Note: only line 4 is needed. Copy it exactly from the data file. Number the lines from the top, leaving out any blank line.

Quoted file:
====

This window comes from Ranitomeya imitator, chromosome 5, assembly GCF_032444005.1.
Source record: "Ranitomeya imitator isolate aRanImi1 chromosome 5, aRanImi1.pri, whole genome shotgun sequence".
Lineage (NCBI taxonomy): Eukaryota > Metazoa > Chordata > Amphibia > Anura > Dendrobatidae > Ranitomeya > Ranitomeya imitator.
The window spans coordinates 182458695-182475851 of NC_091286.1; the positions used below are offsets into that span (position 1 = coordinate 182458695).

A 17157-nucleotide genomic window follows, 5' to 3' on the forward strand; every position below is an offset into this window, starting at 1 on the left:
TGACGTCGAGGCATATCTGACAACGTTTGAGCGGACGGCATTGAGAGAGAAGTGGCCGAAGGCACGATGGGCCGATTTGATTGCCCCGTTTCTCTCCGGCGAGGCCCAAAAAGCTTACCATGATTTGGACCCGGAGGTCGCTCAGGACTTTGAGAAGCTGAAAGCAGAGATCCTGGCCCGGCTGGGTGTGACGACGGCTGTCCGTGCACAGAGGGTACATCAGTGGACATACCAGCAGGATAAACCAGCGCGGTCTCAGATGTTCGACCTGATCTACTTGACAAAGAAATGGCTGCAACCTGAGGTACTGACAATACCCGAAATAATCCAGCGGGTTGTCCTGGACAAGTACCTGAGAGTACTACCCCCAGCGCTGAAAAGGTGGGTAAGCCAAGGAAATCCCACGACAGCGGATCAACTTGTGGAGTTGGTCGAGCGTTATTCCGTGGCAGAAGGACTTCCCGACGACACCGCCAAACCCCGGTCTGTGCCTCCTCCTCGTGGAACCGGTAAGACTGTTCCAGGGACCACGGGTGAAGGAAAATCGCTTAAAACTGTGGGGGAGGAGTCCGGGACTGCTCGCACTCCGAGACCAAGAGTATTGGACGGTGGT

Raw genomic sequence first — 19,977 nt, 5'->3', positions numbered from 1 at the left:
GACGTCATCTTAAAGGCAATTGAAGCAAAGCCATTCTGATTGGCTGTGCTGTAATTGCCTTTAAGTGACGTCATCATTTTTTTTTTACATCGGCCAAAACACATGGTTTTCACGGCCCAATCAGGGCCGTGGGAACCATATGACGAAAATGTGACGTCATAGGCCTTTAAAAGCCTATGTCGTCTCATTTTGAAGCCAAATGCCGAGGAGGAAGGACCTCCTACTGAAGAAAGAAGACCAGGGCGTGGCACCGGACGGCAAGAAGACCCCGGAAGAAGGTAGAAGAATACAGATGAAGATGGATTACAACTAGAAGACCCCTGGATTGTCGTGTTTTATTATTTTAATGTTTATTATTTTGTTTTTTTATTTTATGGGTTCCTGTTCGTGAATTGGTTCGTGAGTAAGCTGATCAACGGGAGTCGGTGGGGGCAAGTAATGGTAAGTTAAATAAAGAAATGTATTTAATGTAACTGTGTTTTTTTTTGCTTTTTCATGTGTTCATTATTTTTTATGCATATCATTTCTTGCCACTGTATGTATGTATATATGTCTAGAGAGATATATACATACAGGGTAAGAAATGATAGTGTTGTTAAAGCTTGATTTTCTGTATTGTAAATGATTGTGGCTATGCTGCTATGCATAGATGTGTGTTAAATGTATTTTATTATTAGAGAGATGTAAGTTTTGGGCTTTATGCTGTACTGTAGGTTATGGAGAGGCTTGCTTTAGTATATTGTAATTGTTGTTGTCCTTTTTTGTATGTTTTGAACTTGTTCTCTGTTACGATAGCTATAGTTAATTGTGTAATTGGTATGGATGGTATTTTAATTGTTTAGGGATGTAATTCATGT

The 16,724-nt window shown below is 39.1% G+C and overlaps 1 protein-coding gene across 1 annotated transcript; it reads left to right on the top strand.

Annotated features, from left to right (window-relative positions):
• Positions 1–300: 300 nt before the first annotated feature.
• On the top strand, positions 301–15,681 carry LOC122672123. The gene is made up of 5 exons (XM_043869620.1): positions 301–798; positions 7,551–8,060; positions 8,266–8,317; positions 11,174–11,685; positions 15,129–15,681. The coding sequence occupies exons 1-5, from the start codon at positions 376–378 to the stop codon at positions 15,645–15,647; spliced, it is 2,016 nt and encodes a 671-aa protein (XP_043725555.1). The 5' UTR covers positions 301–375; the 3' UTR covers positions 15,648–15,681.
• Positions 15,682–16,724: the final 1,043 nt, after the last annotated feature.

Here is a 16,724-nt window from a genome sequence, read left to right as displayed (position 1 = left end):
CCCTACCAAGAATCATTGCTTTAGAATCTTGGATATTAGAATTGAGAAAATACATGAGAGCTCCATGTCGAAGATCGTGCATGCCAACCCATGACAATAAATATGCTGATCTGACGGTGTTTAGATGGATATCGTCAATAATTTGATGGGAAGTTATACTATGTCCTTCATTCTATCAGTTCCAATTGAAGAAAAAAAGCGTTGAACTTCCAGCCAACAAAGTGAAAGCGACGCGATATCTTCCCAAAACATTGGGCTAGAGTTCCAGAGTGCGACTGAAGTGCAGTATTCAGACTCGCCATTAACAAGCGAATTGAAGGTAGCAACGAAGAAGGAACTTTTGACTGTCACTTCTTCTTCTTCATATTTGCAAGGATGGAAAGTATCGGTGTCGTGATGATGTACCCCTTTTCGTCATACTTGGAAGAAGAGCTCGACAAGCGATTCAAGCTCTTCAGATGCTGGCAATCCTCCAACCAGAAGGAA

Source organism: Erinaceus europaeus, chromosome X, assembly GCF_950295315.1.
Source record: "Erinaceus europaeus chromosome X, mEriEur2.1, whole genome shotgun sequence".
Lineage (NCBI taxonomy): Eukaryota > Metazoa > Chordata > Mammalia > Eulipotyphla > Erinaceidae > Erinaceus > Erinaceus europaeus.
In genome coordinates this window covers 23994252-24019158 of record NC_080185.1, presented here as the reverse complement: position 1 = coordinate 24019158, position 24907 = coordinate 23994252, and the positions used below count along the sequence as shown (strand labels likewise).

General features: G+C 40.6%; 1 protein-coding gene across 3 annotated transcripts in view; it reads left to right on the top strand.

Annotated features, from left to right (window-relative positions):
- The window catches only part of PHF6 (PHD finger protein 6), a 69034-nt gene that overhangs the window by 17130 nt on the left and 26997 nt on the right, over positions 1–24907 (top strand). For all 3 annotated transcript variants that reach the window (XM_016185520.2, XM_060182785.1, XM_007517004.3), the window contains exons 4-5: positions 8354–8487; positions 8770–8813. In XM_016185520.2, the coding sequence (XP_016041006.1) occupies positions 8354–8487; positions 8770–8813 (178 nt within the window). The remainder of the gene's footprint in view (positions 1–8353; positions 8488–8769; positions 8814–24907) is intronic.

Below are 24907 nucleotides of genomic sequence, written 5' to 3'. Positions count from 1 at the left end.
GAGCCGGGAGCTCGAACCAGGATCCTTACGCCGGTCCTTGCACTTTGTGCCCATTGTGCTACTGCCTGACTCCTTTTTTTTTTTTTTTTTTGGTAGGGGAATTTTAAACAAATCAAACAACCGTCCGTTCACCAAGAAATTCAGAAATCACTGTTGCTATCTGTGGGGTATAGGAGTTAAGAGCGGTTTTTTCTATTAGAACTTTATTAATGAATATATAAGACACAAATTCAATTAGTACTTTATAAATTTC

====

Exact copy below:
The window spans coordinates 182458695-182475851 of NC_091286.1; the positions used below are offsets into that span (position 1 = coordinate 182458695).